Cincinnati mulls zoning changes for South Fairmount
Thousands of people pass through South Fairmount every day getting on or off the Western Hills Viaduct. Residents there want more of them to stop and stay awhile — and maybe even move there.
The neighborhood's community council hopes a rezoning effort around the Lick Run Greenway at the center of South Fairmount could help. Cincinnati city planners presented the suggestions to Cincinnati City Council's Equitable Growth and Housing Committee Tuesday.
Senior City Planner Jesse Urbancsik says the first step is rezoning parts of the neighborhood away from manufacturing and car-based uses for more mixed-use, pedestrian-friendly development.
"Right now, we need to put the focus back on people instead of automobiles," Urbancsik told council. "South Fairmount Community Council truly wants to bring people back to their neighborhood."
Under the suggestions, several areas in the neighborhood — comprising almost 1,300 properties clustered around Queen City Avenue, Harrison Avenue, the Lick Run and the Mill Creek — would be rezoned.
About 30% of the area up for rezoning around the now-vacant Lunkenheimer Valve Building is currently zoned manufacturing. Planners would like to change the area to an urban mix zoning, which would allow for residential, retail and entertainment development.
Other areas are currently designated commercial community auto — a zoning that allows drive-thrus and large parking lots. Planners suggest changing the zoning to more pedestrian-friendly designations or designations that allow for a mix of uses.
Planners say the changes are designed to reawaken South Fairmount's business district. The neighborhood was once a dense enclave of Italian and other immigrants in the last decade of the 19th century, and still has some of the urban fabric from that time. Residents would like to see that density come back.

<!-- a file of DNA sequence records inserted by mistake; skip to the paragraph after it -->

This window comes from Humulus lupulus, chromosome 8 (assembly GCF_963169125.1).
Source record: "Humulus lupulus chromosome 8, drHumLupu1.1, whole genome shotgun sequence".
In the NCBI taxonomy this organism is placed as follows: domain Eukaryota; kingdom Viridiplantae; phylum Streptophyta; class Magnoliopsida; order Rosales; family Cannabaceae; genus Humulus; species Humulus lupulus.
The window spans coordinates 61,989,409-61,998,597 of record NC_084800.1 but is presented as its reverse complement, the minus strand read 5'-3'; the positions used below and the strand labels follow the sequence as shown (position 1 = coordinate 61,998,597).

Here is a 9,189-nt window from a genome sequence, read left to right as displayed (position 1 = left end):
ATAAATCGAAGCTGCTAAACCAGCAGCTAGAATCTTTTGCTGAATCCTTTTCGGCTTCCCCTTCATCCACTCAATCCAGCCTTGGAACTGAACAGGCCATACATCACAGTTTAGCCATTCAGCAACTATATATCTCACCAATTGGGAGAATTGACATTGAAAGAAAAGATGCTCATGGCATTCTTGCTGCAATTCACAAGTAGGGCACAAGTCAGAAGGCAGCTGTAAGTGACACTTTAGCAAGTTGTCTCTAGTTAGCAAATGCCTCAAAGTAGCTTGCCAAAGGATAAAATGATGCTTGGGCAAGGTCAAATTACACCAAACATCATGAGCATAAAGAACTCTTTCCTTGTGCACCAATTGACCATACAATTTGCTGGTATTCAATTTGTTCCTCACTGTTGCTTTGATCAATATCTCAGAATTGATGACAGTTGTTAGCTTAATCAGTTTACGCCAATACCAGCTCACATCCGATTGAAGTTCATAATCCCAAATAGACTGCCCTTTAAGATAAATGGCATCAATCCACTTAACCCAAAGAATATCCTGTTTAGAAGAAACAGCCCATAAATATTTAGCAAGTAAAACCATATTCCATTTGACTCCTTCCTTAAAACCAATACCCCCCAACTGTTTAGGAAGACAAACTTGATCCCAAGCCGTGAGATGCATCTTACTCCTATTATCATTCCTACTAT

A few property owners have questions about — or outright opposition to — the proposed changes, saying they could prohibit the businesses they're currently operating on their properties in the area. Planners say that's only true in a handful of cases, and that the city could issue variances to allow those businesses to continue.
City Council will need to approve the proposed zoning changes. Some on council are enthusiastic about the proposal. Councilmember Jeff Cramerding tied the rezoning ideas to other efforts nearby.
"I'm very excited about everything going on in South Fairmount," he said. "The Lick Run project, the work The Port is doing, the Lunkenheimer factory — that cleanup is fully funded. When it comes to really growing our city, I'm just very bullish about what we can do with the Mill Creek."